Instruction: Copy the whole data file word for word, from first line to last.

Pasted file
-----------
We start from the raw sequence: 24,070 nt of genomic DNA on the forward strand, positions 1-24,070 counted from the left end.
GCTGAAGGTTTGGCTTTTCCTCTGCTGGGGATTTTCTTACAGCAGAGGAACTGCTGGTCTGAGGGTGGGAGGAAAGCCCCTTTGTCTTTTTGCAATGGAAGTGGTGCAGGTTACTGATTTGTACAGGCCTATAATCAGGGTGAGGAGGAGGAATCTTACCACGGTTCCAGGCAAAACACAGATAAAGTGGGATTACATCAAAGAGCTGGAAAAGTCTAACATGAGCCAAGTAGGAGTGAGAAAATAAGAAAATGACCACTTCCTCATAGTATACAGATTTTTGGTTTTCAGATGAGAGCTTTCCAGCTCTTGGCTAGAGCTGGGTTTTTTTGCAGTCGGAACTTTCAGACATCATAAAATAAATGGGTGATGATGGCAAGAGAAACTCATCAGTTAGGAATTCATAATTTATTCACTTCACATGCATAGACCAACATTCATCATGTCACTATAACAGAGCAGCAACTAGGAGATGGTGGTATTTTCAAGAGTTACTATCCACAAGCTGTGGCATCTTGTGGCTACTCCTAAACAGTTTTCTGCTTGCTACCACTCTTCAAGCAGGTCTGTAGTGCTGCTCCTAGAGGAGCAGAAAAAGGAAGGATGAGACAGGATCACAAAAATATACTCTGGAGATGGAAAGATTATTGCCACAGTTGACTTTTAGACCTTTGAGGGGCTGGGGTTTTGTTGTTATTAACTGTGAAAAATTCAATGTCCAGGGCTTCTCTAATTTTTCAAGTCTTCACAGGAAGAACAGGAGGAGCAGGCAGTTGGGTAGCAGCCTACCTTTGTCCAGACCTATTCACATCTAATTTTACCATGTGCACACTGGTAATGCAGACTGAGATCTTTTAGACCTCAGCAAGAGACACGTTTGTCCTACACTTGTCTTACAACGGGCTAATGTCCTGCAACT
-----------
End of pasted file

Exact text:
We start from the raw sequence: 24,070 nt of genomic DNA on the forward strand, positions 1-24,070 counted from the left end.
GCTGAAGGTTTGGCTTTTCCTCTGCTGGGGATTTTCTTACAGCAGAGGAACTGCTGGTCTGAGGGTGGGAGGAAAGCCCCTTTGTCTTTTTGCAATGGAAGTGGTGCAGGTTACTGATTTGTACAGGCCTATAATCAGGGTGAGGAGGAGGAATCTTACCACGGTTCCAGGCAAAACACAGATAAAGTGGGATTACATCAAAGAGCTGGAAAAGTCTAACATGAGCCAAGTAGGAGTGAGAAAATAAGAAAATGACCACTTCCTCATAGTATACAGATTTTTGGTTTTCAGATGAGAGCTTTCCAGCTCTTGGCTAGAGCTGGGTTTTTTTGCAGTCGGAACTTTCAGACATCATAAAATAAATGGGTGATGATGGCAAGAGAAACTCATCAGTTAGGAATTCATAATTTATTCACTTCACATGCATAGACCAACATTCATCATGTCACTATAACAGAGCAGCAACTAGGAGATGGTGGTATTTTCAAGAGTTACTATCCACAAGCTGTGGCATCTTGTGGCTACTCCTAAACAGTTTTCTGCTTGCTACCACTCTTCAAGCAGGTCTGTAGTGCTGCTCCTAGAGGAGCAGAAAAAGGAAGGATGAGACAGGATCACAAAAATATACTCTGGAGATGGAAAGATTATTGCCACAGTTGACTTTTAGACCTTTGAGGGGCTGGGGTTTTGTTGTTATTAACTGTGAAAAATTCAATGTCCAGGGCTTCTCTAATTTTTCAAGTCTTCACAGGAAGAACAGGAGGAGCAGGCAGTTGGGTAGCAGCCTACCTTTGTCCAGACCTATTCACATCTAATTTTACCATGTGCACACTGGTAATGCAGACTGAGATCTTTTAGACCTCAGCAAGAGACACGTTTGTCCTACACTTGTCTTACAACGGGCTAATGTCCTGCAACT